Tuesday, December 23, 2014

Drilling the Arctic comes with a 75 percent chance of a large oil spill

Imagine an oil spill off the coast of San Diego. Now imagine the nearest port from which to launch an emergency response is in Seattle, more than a thousand miles away, and that San Diego is suddenly bereft of grocery stores, leaving most residents dependent on the ocean for sustenance. Then take the Southern California ocean in your mind’s eye, increase the biomass, encase it in ice, bathe in darkness for a few months, and sprinkle with polar bears. That’s what an oil spill in Alaska’s Chukchi Sea would look like.

Arctic sea ice.
NASA/Kathryn Hansen
Whether such a spill has a chance to happen is largely dependent on what the Interior Department does with a draft Environmental Impact Statement released this month by the Bureau of Ocean Energy Management (BOEM). The report examines Lease 193, a controversial sale that, in 2012, enabled Shell to drill the first exploratory wells in the Chukchi in decades. Since then, drilling has been held up by Shell’s own grave missteps and by a series of lawsuits, which prompted an appeals court this January to throw out the previous environmental impact statement because it cited an “arbitrary and capricious” amount of recoverable oil....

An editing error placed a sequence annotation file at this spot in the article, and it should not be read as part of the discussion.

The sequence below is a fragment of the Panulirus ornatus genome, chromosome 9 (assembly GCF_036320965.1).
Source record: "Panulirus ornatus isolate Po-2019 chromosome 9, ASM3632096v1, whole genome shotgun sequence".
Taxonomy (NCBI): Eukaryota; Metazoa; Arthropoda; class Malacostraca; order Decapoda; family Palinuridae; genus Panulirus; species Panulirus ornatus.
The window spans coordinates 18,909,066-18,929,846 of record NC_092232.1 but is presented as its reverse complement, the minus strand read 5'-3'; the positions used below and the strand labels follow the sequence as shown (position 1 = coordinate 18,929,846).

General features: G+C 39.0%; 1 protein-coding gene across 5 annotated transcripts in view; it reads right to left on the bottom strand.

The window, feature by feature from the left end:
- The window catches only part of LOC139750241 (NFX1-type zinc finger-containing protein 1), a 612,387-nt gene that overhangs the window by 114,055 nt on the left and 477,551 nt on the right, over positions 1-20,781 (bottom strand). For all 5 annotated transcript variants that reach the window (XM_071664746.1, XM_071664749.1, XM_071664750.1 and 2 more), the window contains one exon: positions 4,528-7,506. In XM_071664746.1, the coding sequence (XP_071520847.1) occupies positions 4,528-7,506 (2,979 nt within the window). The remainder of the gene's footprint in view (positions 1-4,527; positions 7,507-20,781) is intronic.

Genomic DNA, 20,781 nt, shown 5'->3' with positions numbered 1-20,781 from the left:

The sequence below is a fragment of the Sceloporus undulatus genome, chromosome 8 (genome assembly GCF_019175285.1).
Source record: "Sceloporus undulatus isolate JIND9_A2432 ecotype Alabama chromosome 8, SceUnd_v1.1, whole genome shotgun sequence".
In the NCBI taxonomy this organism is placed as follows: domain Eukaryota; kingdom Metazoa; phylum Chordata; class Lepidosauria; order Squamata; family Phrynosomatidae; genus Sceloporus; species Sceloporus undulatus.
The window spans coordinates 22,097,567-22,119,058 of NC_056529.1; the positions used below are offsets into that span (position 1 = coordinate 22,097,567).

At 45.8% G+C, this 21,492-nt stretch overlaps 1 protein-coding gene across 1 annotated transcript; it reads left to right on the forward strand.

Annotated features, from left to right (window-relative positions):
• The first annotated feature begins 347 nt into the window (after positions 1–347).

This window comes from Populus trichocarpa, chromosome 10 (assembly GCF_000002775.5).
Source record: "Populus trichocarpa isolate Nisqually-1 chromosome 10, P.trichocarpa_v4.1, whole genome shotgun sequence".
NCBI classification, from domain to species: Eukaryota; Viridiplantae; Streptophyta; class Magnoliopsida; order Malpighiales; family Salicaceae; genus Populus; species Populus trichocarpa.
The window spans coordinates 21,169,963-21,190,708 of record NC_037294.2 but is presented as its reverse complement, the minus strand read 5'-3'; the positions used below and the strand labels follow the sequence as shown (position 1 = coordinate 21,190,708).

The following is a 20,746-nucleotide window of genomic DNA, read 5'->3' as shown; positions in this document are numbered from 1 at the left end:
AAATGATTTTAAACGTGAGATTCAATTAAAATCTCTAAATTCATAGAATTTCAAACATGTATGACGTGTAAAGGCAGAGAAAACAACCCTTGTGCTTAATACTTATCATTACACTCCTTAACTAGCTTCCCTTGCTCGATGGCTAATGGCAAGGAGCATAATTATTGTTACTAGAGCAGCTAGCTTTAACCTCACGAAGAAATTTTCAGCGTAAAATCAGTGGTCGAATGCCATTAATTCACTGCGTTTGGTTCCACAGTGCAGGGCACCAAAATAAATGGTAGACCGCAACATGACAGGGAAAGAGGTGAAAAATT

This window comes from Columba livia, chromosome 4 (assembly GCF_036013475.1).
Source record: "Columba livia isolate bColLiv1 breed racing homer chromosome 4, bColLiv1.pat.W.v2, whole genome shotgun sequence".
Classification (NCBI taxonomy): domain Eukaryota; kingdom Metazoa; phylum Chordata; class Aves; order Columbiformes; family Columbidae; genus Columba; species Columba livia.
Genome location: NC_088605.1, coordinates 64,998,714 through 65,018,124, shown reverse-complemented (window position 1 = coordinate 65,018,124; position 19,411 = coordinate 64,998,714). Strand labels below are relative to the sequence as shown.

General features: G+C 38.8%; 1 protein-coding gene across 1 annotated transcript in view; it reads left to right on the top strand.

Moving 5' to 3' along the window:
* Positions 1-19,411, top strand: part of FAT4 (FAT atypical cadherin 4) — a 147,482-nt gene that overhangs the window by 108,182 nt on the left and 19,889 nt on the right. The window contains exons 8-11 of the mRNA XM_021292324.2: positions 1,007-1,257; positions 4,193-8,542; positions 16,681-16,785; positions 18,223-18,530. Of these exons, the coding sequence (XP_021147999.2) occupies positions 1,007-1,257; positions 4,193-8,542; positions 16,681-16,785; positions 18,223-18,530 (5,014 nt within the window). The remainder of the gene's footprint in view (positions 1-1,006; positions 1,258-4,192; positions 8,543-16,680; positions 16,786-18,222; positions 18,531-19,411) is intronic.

Read the rest here. 

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